Searching for redemption

Published 9:00 am Wednesday, March 8, 2023

My wife and I were the only shoppers in the roadside flea market at that particular moment a few years back. We had picked through and picked over pretty much every bin and shelf in the place and I hadn’t found anything that interested me — or at least anything I was willing to pay for.

As I started to walk out the door, I noticed a movie playing on a small television on the counter. A stack of DVDs had tumbled over next to it.

“Are the DVDs for sale?” I asked the man behind the counter.

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“Everything in this place is for sale,” he responded without looking up.

So I picked them up and sorted through. Only one caught my interest. It was a western film starring Richard Widmark, Henry Fonda and Anthony Quinn — “Warlock.” I’d never heard of it, and didn’t know if the title referred to a place or a person. But for just a couple of dollars I figured it was worth checking out. Cheaper than a rental.

It turned out to be well worth my meager investment.

Famous gunman Clay Blaisedell (Fonda) and his right-hand man Tom Morgan (Quinn) become marshal and deputy of the town of Warlock in order to end a gang’s rampages. They clash with Johnny Gannon (Widmark), a former member of the gang who becomes a deputy and wants to do everything by strictly legal methods.

What I liked about the story is that Widmark’s character is a man struggling with the bad things he’s done and desiring redemption. He decides fighting against the evil he helped perpetuate is the best way to go about it. But he’s taking no shortcuts. He doesn’t want to fight evil with evil, but with good — pure good.

C. S. Lewis proposed that there was only ever one perfect story, and that every “good” story since borrows from or alludes to it. That perfect story is a true one — and is the story of people desperately needing redemption but not knowing where to find it, until a Savior steps in and offers it. He referred to the story of God sending his Son Jesus into a world needing salvation and offering it to the people there.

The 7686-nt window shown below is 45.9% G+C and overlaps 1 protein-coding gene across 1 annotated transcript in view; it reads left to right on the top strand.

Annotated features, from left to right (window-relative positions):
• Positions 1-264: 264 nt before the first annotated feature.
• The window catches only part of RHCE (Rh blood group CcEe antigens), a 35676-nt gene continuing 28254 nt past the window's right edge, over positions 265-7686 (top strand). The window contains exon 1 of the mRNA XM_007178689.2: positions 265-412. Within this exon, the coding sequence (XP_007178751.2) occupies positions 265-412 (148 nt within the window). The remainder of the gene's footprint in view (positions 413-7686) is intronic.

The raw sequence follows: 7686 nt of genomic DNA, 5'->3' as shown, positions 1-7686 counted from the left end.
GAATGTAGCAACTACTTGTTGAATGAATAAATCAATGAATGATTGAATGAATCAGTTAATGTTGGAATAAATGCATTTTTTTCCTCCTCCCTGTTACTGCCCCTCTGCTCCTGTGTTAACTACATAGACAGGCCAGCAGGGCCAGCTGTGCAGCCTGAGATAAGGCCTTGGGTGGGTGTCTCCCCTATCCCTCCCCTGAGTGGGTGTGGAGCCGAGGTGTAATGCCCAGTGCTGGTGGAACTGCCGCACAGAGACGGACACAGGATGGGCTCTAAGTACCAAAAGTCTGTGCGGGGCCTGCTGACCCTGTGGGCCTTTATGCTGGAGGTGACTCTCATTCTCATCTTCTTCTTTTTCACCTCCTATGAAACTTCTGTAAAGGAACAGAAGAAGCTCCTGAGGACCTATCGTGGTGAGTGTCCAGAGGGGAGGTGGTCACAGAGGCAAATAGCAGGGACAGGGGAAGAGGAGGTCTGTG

The Bible says that God placed eternity in the human heart (Ecclesiastes 3:11), that there is an innate desire for eternal life. This is what many philosophers and theologians call a “God-shaped hole.” Humans try everything they can to fill it, but only God really can.

In the 17th century, mathematician Blaise Pascal wrote, “What else does this craving, and this helplessness, proclaim but that there was once in man a true happiness, of which all that now remains is the empty print and trace? This he tries in vain to fill with everything around him, seeking in things that are not there the help he cannot find in those that are, though none can help, since this infinite abyss can be filled only with an infinite and immutable object; in other words by God himself” (Pensees VII).

It’s why stories like “Warlock” appeal to me and others — redemption is needed and we hope to find it somewhere. Sadly, like Widmark’s lawman in the film, we try to do it ourselves. No one has ever gained their own full redemption.

But the “magic” of redemption stories is this — true redemption is freely offered, if we look to a True Redeemer.

Brett Campbell can be reached at